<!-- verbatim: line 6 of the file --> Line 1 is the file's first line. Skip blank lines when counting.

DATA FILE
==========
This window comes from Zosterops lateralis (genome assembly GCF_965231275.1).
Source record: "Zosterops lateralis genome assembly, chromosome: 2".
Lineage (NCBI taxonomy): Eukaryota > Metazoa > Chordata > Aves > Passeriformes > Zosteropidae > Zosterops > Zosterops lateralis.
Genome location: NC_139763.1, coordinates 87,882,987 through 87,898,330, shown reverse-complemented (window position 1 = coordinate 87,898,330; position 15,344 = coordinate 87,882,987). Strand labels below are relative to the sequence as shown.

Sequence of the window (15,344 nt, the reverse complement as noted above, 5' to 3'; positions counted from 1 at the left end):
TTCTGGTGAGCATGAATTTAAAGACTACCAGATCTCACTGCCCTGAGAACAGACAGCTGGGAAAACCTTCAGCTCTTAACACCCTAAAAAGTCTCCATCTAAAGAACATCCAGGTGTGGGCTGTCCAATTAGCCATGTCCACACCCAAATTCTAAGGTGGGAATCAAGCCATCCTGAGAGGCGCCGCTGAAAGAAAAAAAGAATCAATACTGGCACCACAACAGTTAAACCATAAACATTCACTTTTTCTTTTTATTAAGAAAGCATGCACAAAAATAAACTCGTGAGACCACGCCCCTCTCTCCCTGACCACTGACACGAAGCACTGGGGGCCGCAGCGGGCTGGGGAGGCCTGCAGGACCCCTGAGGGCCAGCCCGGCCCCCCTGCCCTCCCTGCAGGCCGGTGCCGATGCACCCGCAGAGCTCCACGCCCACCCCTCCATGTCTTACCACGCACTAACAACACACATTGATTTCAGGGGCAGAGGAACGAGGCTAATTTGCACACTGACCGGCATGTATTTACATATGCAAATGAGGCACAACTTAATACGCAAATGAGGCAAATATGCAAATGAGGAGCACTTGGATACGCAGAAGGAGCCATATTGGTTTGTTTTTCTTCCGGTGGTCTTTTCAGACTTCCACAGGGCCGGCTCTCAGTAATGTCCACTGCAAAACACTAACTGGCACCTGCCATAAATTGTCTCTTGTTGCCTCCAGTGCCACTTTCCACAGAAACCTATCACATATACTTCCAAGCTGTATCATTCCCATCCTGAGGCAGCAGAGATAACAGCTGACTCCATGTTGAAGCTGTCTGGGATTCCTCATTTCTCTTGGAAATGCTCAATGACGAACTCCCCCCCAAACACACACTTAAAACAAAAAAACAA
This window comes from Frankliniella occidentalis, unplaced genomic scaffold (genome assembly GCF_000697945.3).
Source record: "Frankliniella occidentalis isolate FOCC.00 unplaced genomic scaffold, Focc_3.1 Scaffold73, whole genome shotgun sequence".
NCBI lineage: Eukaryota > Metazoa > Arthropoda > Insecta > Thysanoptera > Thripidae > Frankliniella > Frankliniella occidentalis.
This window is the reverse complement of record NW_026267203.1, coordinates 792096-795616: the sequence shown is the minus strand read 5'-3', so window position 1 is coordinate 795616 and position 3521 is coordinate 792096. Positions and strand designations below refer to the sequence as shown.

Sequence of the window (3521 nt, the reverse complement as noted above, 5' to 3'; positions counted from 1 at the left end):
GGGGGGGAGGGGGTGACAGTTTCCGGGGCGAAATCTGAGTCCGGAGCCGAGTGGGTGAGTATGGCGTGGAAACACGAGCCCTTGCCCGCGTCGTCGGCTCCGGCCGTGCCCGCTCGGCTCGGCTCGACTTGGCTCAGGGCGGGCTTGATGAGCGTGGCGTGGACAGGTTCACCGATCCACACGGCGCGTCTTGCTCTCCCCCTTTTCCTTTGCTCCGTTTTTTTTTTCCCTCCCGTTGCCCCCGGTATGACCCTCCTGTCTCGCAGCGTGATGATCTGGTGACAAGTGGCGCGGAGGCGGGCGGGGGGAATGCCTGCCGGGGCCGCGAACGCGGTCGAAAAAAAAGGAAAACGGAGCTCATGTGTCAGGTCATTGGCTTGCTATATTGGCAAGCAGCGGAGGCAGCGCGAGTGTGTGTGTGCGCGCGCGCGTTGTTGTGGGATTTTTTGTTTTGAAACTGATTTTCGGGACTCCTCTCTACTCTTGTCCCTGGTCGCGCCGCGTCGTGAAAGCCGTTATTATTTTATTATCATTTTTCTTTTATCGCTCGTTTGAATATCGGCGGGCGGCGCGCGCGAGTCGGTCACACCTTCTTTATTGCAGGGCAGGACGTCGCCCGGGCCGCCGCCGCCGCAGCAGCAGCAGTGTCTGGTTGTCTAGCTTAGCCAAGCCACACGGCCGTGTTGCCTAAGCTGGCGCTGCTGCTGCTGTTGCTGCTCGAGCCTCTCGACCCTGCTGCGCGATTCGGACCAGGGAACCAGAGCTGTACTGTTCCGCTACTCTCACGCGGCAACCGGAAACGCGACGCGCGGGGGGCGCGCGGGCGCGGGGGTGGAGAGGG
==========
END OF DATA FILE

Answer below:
TTCTGGTGAGCATGAATTTAAAGACTACCAGATCTCACTGCCCTGAGAACAGACAGCTGGGAAAACCTTCAGCTCTTAACACCCTAAAAAGTCTCCATCTAAAGAACATCCAGGTGTGGGCTGTCCAATTAGCCATGTCCACACCCAAATTCTAAGGTGGGAATCAAGCCATCCTGAGAGGCGCCGCTGAAAGAAAAAAAGAATCAATACTGGCACCACAACAGTTAAACCATAAACATTCACTTTTTCTTTTTATTAAGAAAGCATGCACAAAAATAAACTCGTGAGACCACGCCCCTCTCTCCCTGACCACTGACACGAAGCACTGGGGGCCGCAGCGGGCTGGGGAGGCCTGCAGGACCCCTGAGGGCCAGCCCGGCCCCCCTGCCCTCCCTGCAGGCCGGTGCCGATGCACCCGCAGAGCTCCACGCCCACCCCTCCATGTCTTACCACGCACTAACAACACACATTGATTTCAGGGGCAGAGGAACGAGGCTAATTTGCACACTGACCGGCATGTATTTACATATGCAAATGAGGCACAACTTAATACGCAAATGAGGCAAATATGCAAATGAGGAGCACTTGGATACGCAGAAGGAGCCATATTGGTTTGTTTTTCTTCCGGTGGTCTTTTCAGACTTCCACAGGGCCGGCTCTCAGTAATGTCCACTGCAAAACACTAACTGGCACCTGCCATAAATTGTCTCTTGTTGCCTCCAGTGCCACTTTCCACAGAAACCTATCACATATACTTCCAAGCTGTATCATTCCCATCCTGAGGCAGCAGAGATAACAGCTGACTCCATGTTGAAGCTGTCTGGGATTCCTCATTTCTCTTGGAAATGCTCAATGACGAACTCCCCCCCAAACACACACTTAAAACAAAAAAACAA